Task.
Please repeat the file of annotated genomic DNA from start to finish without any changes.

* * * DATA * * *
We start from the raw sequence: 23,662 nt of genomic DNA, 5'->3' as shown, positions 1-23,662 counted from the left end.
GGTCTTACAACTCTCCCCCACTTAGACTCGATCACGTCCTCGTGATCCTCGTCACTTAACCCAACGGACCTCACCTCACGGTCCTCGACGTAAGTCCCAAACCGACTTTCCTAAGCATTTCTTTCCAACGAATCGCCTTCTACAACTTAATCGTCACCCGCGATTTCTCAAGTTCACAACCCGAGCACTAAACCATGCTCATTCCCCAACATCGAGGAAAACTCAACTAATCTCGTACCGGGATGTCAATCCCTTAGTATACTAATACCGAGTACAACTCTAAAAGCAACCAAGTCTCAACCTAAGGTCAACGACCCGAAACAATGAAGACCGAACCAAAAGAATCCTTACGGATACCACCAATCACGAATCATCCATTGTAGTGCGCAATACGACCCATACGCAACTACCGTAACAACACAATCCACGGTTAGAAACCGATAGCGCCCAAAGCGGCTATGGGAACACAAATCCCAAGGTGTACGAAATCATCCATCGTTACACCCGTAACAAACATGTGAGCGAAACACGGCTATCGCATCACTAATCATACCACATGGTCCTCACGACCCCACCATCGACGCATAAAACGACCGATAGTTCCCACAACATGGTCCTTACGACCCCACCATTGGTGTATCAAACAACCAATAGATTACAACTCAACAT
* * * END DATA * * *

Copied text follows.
We start from the raw sequence: 23,662 nt of genomic DNA, 5'->3' as shown, positions 1-23,662 counted from the left end.
GGTCTTACAACTCTCCCCCACTTAGACTCGATCACGTCCTCGTGATCCTCGTCACTTAACCCAACGGACCTCACCTCACGGTCCTCGACGTAAGTCCCAAACCGACTTTCCTAAGCATTTCTTTCCAACGAATCGCCTTCTACAACTTAATCGTCACCCGCGATTTCTCAAGTTCACAACCCGAGCACTAAACCATGCTCATTCCCCAACATCGAGGAAAACTCAACTAATCTCGTACCGGGATGTCAATCCCTTAGTATACTAATACCGAGTACAACTCTAAAAGCAACCAAGTCTCAACCTAAGGTCAACGACCCGAAACAATGAAGACCGAACCAAAAGAATCCTTACGGATACCACCAATCACGAATCATCCATTGTAGTGCGCAATACGACCCATACGCAACTACCGTAACAACACAATCCACGGTTAGAAACCGATAGCGCCCAAAGCGGCTATGGGAACACAAATCCCAAGGTGTACGAAATCATCCATCGTTACACCCGTAACAAACATGTGAGCGAAACACGGCTATCGCATCACTAATCATACCACATGGTCCTCACGACCCCACCATCGACGCATAAAACGACCGATAGTTCCCACAACATGGTCCTTACGACCCCACCATTGGTGTATCAAACAACCAATAGATTACAACTCAACAT